Modern technology has been the hot topic for debate ever since the Luddites (early 19th century English weavers who operated hand looms from their homes) attacked and damaged the new spinning frames and power looms which they feared would put them out of business. But once you get locked into new technology you can’t live without it—electricity, automobiles, paved roads, cell phones, the internet, computers, etc.
But what happens when it stops working?
Yesterday the failure of technology almost did me in!
We went in our Honda conversion van to see my mother lying in a coma in Clermont, 1.5 hours south of Crystal River. I was all set with electric wheelchair anchored into the front passenger area of the van, with my ventilator hooked up to the wheelchair batteries for power.
About 30 minutes after we left we got a text message that Mom had gone to heaven “just 4 minutes ago.” We had just started out of the parking lot of a nearby Panera Bread when suddenly my ventilator shut off and my electric wheelchair went dead!
OK! Now what? I need the air and I am anchored to the floor in my wheel chair—which can’t move without power!
To make a long story short, our nephew discovered that when my wheelchair was anchored, the wheelchair was secured by one of the restraint hooks to two wires in the back of the chair instead of the frame. One connected the battery to the twin motors and electrical system of the chair!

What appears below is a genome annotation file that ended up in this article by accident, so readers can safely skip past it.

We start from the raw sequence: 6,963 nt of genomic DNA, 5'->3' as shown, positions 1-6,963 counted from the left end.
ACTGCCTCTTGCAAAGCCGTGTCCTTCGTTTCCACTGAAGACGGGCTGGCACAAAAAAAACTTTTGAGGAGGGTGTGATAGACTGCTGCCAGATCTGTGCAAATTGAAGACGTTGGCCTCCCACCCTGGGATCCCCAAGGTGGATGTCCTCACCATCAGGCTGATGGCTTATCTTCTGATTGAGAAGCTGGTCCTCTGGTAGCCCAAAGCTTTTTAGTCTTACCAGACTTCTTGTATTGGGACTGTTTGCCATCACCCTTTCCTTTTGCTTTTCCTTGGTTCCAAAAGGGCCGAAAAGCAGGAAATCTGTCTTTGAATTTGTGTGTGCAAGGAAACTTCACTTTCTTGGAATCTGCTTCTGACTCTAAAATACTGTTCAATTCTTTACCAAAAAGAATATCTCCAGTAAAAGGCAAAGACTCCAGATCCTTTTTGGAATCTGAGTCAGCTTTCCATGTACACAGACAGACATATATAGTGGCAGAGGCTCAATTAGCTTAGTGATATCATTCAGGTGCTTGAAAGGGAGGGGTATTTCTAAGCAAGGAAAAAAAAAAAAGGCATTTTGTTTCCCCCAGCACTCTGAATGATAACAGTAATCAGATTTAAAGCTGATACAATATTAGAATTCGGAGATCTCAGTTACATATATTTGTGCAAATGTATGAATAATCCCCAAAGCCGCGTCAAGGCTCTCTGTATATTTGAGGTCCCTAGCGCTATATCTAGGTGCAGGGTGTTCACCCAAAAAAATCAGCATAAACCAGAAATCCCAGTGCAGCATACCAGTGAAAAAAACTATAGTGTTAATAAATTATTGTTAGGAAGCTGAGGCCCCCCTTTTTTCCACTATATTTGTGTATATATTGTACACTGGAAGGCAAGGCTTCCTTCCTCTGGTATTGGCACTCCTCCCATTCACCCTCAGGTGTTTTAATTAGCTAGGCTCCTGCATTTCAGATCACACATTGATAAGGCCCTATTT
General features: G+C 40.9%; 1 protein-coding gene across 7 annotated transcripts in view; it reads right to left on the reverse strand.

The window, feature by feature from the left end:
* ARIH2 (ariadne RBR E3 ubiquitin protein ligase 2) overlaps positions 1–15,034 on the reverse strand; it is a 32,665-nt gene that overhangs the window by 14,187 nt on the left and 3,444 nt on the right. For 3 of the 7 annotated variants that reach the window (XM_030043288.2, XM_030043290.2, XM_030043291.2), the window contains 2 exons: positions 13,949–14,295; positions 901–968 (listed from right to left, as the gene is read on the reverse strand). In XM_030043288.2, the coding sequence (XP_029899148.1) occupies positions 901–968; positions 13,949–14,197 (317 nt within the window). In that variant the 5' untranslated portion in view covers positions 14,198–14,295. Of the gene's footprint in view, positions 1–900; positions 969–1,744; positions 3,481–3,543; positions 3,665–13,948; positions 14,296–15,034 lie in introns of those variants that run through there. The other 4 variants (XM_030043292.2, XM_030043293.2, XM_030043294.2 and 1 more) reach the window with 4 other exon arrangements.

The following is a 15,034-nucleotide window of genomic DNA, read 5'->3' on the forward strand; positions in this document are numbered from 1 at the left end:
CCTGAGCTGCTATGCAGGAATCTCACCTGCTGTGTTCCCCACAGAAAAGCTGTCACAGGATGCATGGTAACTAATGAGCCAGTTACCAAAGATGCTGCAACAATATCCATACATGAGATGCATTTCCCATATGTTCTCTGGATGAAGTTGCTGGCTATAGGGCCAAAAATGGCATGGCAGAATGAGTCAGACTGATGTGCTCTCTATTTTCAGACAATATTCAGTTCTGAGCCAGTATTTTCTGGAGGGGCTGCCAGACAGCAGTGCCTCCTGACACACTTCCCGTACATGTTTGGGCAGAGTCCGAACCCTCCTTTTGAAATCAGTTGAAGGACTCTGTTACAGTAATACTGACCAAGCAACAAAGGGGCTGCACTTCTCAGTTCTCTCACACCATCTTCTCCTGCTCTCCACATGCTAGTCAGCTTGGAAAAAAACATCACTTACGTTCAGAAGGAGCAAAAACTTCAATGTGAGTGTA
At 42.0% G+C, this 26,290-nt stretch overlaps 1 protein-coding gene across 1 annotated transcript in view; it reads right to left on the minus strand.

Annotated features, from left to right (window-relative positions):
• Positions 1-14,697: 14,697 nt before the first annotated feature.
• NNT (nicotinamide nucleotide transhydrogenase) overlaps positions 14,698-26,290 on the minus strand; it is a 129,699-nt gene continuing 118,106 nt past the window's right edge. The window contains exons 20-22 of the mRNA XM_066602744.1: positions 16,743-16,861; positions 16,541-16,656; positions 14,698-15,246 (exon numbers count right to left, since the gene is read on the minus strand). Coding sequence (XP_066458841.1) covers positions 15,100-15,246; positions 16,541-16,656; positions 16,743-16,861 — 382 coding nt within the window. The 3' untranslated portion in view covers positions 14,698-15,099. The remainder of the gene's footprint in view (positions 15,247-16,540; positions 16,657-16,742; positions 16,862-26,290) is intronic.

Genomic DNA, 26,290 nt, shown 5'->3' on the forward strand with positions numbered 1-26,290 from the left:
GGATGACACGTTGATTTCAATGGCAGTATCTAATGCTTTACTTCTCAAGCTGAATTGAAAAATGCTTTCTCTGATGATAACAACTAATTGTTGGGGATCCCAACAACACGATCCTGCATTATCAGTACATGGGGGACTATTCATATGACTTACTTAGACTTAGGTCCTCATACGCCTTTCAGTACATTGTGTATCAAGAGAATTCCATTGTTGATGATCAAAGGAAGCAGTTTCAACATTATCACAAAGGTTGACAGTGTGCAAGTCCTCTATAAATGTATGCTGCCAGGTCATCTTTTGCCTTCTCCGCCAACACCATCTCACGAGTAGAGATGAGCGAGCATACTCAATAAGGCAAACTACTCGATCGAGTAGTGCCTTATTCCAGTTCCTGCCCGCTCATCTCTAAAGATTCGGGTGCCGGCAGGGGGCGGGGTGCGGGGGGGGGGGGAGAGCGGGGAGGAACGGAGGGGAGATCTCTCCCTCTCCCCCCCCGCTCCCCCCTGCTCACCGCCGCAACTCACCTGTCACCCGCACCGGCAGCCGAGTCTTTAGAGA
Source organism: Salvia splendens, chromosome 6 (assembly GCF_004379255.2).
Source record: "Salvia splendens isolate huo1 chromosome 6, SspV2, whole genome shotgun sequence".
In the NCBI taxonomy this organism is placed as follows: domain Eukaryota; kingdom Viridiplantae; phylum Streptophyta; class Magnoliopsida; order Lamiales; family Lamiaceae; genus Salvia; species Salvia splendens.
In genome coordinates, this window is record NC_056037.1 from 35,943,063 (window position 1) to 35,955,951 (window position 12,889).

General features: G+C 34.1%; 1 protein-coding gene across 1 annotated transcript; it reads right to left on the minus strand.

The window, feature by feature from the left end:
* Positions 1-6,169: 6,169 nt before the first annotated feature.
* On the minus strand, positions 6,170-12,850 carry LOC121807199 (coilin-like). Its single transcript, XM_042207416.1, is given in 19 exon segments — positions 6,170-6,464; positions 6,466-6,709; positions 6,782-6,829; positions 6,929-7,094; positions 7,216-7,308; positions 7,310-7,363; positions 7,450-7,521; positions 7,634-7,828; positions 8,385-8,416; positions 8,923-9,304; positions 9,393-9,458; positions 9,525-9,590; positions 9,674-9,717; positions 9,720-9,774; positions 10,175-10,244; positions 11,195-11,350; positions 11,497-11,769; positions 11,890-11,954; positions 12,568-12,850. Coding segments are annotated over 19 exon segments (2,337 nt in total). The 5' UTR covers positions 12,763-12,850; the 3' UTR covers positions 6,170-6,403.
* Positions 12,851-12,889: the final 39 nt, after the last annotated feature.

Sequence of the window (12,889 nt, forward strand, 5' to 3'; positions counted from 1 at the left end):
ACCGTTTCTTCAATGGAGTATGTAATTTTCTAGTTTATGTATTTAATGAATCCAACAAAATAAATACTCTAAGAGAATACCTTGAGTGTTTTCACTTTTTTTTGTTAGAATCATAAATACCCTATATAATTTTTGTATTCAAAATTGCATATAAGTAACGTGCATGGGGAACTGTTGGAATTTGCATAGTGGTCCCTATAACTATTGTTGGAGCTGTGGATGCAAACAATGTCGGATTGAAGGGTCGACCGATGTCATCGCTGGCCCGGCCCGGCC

It occurred to me that ALS is that way. A protein enters nerve cells and progressively shuts off messages the brain sends to the muscles. Death comes when all muscles connected with respiration fail. A tracheotomy can be performed at that point, but muscles continue to break down until even the eyelids won’t work.
Who wants to be trapped in a motionless body with full rationality but totally immobile? As my neurologist explained to me, with a trace ALS will no longer cause death, but I could live to be one hundred trapped for several decades in a body that doesn’t work. Add to that the expenses involved and the emotional and physical load that would place on my family.
The good news is that my ventilator, Trilogy, made by Phillips, can prolong respiration beyond the point when traditionally traces were performed. I am grateful that the neurologist at Mayo Clinic put me immediately on a Trilogy for sleeping. And since last October I’ve had a second Trilogy for daytime use.
The greatest source of power I need, however, is the continuing mercy and grace of God so he shine through me to my wife, children, grandchildren and friends. How horrible it must be to face impending death without the presence of God.
OK. I know readers of this blog post think these words are coming from a religious freak, or as one person called me, via email, a “dumb ass.”
Here is my confidence and trust:
Hebrews 4:14 Therefore, since we have a great high priest who has ascended into heaven, Jesus the Son of God, let us hold firmly to the faith we profess. 15 For we do not have a high priest who is unable to empathize with our weaknesses, but we have one who has been tempted in every way, just as we are—yet he did not sin. 16 Let us then approach God’s throne of grace with confidence, so that we may receive mercy and find grace to help us in our time of need.